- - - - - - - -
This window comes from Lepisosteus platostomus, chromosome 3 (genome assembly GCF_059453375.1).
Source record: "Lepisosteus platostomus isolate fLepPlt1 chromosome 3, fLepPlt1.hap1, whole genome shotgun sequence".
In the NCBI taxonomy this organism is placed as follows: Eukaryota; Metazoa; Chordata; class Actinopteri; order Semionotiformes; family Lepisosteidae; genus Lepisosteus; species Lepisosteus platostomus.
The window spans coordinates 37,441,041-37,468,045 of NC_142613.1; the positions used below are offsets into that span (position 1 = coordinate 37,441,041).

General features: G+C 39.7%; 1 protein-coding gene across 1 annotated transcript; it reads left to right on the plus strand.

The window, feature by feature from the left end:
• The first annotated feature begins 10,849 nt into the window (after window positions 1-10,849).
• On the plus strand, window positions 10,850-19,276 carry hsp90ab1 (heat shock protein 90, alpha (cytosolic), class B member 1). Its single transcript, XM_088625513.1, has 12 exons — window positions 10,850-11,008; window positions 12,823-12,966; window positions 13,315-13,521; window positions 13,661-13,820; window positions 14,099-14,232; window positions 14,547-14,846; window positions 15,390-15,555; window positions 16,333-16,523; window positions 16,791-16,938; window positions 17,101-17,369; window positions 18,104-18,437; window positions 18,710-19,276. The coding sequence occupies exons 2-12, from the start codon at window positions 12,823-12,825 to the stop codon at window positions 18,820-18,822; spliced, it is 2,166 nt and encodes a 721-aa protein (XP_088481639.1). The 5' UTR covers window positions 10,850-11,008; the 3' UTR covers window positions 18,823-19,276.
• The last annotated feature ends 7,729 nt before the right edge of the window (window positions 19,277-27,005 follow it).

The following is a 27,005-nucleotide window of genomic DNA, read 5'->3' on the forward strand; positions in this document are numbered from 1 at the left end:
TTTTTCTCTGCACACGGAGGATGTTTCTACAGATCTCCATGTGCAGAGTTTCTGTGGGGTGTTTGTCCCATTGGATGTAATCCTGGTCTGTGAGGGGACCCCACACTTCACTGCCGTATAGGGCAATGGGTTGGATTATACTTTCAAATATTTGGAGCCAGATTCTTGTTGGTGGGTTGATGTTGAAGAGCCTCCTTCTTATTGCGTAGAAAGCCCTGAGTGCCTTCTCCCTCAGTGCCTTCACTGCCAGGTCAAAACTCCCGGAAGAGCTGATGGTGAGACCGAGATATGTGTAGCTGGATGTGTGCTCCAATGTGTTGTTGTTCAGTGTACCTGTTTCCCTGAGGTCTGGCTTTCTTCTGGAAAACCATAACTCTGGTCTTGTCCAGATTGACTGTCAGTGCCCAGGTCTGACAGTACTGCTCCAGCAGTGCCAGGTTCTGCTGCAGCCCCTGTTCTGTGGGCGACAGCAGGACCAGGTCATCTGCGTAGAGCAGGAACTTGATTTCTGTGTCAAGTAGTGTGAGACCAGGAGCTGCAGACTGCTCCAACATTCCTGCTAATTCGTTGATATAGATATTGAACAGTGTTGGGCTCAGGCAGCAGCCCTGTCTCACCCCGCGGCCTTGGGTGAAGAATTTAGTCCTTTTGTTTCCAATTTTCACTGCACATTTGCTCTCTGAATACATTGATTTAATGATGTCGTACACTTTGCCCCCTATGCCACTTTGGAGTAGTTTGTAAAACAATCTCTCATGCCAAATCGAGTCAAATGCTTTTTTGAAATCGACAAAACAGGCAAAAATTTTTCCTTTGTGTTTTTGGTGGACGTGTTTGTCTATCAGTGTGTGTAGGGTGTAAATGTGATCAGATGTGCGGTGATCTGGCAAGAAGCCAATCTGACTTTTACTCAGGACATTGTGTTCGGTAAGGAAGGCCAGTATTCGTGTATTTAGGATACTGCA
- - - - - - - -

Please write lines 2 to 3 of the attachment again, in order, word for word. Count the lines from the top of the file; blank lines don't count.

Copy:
Source record: "Lepisosteus platostomus isolate fLepPlt1 chromosome 3, fLepPlt1.hap1, whole genome shotgun sequence".
In the NCBI taxonomy this organism is placed as follows: Eukaryota; Metazoa; Chordata; class Actinopteri; order Semionotiformes; family Lepisosteidae; genus Lepisosteus; species Lepisosteus platostomus.